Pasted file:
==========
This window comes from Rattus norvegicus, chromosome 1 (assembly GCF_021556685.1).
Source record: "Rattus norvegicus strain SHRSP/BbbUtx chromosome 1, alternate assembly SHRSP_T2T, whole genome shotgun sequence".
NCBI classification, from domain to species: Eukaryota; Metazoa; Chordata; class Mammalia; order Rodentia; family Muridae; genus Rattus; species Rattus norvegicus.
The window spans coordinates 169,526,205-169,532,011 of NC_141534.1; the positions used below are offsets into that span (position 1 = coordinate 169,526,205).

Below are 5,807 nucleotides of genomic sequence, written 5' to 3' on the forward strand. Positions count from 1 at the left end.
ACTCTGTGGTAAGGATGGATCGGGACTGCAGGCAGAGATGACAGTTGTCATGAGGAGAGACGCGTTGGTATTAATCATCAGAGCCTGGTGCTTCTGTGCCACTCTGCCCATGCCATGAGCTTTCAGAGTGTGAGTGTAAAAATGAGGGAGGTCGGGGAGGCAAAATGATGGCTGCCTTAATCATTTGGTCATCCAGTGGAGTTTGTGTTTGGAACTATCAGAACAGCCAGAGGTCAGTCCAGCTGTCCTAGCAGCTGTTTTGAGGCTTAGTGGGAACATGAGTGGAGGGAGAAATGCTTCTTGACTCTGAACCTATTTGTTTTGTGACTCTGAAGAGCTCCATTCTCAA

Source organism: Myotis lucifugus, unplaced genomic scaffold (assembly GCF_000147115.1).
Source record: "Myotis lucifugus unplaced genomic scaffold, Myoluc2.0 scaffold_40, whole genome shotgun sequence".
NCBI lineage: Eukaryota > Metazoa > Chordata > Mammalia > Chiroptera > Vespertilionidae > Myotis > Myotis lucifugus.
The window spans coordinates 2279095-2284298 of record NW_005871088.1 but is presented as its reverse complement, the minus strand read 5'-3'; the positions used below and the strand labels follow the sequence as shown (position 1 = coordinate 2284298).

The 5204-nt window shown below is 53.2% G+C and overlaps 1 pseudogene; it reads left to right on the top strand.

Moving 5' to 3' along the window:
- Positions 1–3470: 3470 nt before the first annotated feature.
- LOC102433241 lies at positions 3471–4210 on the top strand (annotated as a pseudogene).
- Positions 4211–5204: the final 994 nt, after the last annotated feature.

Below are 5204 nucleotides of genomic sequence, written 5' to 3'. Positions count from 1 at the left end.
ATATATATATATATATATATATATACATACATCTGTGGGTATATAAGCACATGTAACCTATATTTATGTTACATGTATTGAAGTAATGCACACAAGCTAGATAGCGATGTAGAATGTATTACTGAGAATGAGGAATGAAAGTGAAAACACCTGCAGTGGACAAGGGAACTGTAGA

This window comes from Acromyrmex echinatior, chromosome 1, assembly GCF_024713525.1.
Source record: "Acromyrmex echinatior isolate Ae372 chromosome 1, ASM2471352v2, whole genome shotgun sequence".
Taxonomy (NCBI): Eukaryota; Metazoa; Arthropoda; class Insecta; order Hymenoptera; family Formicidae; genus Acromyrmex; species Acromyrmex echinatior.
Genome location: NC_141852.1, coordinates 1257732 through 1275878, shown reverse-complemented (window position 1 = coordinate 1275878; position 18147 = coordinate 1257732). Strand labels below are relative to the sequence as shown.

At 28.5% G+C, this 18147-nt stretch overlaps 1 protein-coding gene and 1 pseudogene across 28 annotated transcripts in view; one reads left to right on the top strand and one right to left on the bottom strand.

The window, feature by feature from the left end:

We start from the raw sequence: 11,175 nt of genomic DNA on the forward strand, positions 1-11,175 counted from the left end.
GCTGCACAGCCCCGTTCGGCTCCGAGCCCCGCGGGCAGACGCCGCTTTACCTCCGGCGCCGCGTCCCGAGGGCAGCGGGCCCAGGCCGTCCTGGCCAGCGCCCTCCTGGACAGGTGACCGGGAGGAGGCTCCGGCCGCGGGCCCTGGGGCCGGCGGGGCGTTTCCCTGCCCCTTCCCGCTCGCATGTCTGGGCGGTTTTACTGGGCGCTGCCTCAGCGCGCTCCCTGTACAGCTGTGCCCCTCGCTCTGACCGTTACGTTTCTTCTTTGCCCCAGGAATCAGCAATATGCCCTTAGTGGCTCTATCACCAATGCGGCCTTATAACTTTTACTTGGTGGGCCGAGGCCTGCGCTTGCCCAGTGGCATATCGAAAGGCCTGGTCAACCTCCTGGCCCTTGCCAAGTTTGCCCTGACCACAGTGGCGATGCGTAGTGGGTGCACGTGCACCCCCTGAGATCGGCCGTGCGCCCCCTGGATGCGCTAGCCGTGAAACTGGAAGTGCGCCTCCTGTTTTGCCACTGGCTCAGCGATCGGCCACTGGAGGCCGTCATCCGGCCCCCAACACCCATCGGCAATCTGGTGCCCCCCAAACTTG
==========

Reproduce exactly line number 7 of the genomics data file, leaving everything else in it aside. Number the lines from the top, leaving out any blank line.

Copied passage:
Source organism: Myotis lucifugus, unplaced genomic scaffold (assembly GCF_000147115.1).